Chapter no 7 – Antimatter

The Midnight Library

Five hours before she decided to die, as she began walking home, her phone vibrated in her hand.

Maybe it was Izzy. Maybe Ravi had told her brother to get in touch. No.

‘Oh hi, Doreen.’

An agitated voice. ‘Where were you?’ She’d totally forgotten. What time is it? ‘I’ve had a really crap day. I’m so sorry.’ ‘We waited outside your flat for an hour.’

‘I can still do Leo’s lesson when I get back. I’ll be five minutes.’ ‘Too late. He’s with his dad now for three days.’

‘Oh, I’m sorry. I’m so sorry.’

She was a waterfall of apologies. She was drowning in herself.

‘To be honest, Nora, he’s been thinking about giving up altogether.’ ‘But he’s so good.’

‘He’s really enjoyed it. But he’s too busy. Exams, mates, football.

Something has to give . . .’

‘He has a real talent. I’ve got him into bloody Chopin. Please—’ A deep, deep sigh. ‘Bye, Nora.’

Nora imagined the ground opening up, sending her down through the lithosphere, and the mantle, not stopping until she reached the inner core, compressed into a hard unfeeling metal.


Four hours before she decided to die, Nora passed her elderly neighbour, Mr Banerjee.

Mr Banerjee was eighty-four years old. He was frail but was slightly more mobile since his hip surgery.

‘It’s terrible out, isn’t it?’ ‘Yes,’ mumbled Nora.

He glanced at his flowerbed. ‘e irises are out, though.’

She looked at the clusters of purple flowers, forcing a smile as she wondered what possible consolation they could oer.

His eyes were tired, behind their spectacles. He was at his door, fumbling for keys. A bottle of milk in a carrier bag that seemed too heavy for him. It was rare to see him out of the house. A house she had visited during her first month here, to help him set up an online grocery shop.

‘Oh,’ he said now. ‘I have some good news. I don’t need you to collect my pills any more. e boy from the chemist has moved nearby and he says he will drop them o.’

Nora tried to reply but couldn’t get the words out. She nodded instead.

He managed to open the door, then closed it, retreating into his shrine to his dear dead wife.

at was it. No one needed her. She was superfluous to the universe.

Once inside her flat the silence was louder than noise. e smell of cat food. A bowl still out for Voltaire, half eaten.

She got herself some water and swallowed two anti-depressants and stared at the rest of the pills, wondering.

ree hours before she decided to die, her whole being ached with regret, as if the despair in her mind was somehow in her torso and limbs too. As if it had colonised every part of her.

It reminded her that everyone was better off without her. You get near a black hole and the gravitational pull drags you into its bleak, dark reality.

e thought was like a ceaseless mind-cramp, something too uncomfortable to bear yet too strong to avoid.

Nora went through her social media. No messages, no comments, no new followers, no friend requests. She was antimatter, with added self-pity.

She went on Instagram and saw everyone had worked out how to live, except her. She posted a rambling update on Facebook, which she didn’t even really use any more.

Two hours before she decided to die, she opened a bottle of wine.

Old philosophy textbooks looked down at her, ghost furnishings from her university days, when life still had possibility. A yucca plant and three tiny, squat potted cacti. She imagined being a non-sentient life form sitting in a pot all day was probably an easier existence.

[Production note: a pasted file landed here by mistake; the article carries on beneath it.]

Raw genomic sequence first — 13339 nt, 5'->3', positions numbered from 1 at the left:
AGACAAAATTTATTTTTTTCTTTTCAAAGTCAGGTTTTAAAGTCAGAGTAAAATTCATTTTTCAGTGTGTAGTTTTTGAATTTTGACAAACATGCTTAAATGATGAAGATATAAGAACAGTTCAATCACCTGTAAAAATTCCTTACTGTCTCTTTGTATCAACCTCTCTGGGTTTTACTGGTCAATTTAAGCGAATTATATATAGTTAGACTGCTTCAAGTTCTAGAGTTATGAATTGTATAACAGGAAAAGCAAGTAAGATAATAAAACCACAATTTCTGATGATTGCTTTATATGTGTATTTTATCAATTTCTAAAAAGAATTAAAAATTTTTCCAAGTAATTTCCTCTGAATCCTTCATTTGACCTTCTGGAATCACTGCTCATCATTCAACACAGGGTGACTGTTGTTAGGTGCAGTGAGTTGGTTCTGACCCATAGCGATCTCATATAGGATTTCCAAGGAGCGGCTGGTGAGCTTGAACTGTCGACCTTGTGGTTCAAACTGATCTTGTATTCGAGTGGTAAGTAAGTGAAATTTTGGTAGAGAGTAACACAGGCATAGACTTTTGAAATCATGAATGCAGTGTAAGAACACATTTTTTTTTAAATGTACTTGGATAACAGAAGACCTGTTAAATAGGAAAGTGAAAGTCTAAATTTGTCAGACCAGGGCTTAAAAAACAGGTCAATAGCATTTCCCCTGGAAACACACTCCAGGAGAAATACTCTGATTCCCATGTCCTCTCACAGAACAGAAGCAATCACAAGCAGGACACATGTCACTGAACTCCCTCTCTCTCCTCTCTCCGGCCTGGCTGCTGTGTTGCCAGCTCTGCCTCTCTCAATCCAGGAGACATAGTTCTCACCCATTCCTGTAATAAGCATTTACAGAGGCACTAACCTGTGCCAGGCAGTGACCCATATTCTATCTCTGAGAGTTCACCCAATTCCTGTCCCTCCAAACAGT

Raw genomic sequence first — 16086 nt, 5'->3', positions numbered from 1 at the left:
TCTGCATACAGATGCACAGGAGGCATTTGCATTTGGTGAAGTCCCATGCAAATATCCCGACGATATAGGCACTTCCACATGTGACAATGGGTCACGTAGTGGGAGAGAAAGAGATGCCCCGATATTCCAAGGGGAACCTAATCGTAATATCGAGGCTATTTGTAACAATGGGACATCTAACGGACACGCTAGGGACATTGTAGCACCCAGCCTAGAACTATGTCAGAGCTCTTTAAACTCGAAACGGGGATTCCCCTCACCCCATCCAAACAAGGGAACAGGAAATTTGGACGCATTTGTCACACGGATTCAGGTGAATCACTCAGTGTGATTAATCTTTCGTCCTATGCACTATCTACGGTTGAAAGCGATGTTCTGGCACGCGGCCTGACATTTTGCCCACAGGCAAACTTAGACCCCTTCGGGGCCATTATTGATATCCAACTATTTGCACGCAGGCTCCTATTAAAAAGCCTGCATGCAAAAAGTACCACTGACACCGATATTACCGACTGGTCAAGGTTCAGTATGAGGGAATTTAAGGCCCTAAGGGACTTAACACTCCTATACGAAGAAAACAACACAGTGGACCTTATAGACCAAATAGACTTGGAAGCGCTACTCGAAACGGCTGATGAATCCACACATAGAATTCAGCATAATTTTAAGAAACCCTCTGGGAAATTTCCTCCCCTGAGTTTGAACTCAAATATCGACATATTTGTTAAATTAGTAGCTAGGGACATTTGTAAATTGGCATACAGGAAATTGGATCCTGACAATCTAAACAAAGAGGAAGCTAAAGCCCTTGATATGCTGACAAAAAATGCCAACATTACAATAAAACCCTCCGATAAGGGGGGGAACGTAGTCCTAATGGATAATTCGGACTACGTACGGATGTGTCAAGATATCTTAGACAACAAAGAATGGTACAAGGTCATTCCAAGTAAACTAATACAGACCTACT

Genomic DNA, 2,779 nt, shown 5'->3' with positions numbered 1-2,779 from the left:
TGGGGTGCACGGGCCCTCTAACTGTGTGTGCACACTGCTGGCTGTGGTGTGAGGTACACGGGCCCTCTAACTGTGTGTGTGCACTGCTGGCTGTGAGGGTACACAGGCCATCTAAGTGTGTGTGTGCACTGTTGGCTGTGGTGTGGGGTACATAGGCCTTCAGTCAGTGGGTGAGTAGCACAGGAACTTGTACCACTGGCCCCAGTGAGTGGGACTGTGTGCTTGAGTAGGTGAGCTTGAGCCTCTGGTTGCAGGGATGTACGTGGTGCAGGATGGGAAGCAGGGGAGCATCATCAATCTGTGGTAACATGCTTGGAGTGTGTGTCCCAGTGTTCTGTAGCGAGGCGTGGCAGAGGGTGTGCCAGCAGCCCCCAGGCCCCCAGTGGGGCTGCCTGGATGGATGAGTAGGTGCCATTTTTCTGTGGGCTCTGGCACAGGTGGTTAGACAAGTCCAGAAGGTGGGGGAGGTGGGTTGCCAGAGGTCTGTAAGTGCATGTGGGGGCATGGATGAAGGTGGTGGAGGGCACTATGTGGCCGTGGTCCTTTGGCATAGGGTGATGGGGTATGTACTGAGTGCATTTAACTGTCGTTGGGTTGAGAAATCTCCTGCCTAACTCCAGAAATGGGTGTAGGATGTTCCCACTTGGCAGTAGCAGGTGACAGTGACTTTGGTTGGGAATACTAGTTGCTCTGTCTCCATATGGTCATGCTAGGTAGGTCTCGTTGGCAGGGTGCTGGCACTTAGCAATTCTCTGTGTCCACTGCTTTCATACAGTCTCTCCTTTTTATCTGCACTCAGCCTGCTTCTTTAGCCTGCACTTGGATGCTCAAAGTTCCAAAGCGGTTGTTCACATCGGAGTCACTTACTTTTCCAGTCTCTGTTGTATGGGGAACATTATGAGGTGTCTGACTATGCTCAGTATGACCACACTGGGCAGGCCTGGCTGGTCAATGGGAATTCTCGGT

She sat down at the little electric piano but played nothing. She thought of sitting by Leo’s side, teaching him Chopin’s Prelude in E Minor. Happy moments can turn into pain, given time.

ere was an old musician’s cliché, about how there were no wrong notes on a piano. But her life was a cacophony of nonsense. A piece that could have gone in wonderful directions, but now went nowhere at all.

Time slipped by. She stared into space.

Aer the wine a realisation hit her with total clarity. She wasn’t made for this life.

Every move had been a mistake, every decision a disaster, every day a retreat from who she’d imagined she’d be.

Swimmer. Musician. Philosopher. Spouse. Traveller. Glaciologist. Happy.



She couldn’t even manage ‘cat owner’. Or ‘one-hour-a-week piano tutor’.

Or ‘human capable of conversation’.

e tablets weren’t working. She finished the wine. All of it.

‘I miss you,’ she said into the air, as if the spirits of every person she’d loved were in the room with her.

She called her brother and le a voicemail when he didn’t pick up.

‘I love you, Joe. I just wanted you to know that. ere’s nothing you could have done. is is about me. ank you for being my brother. I love you. Bye.’

It began to rain again, so she sat there with the blinds open, staring at the drops on the glass.

e time was now twenty-two minutes past eleven.

She knew only one thing with absolute certainty: she didn’t want to reach tomorrow. She stood up. She found a pen and a piece of paper.

It was, she decided, a very good time to die.

Dear Whoever,

I had all the chances to make something of my life, and I blew every one of them. rough my own carelessness and misfortune, the world has retreated from me, and so now it makes perfect sense that I should retreat from the world.

If I felt it was possible to stay, I would. But I don’t. And so I can’t. I make life worse for people.

I have nothing to give. I’m sorryBe kind to each other.

Bye, Nora

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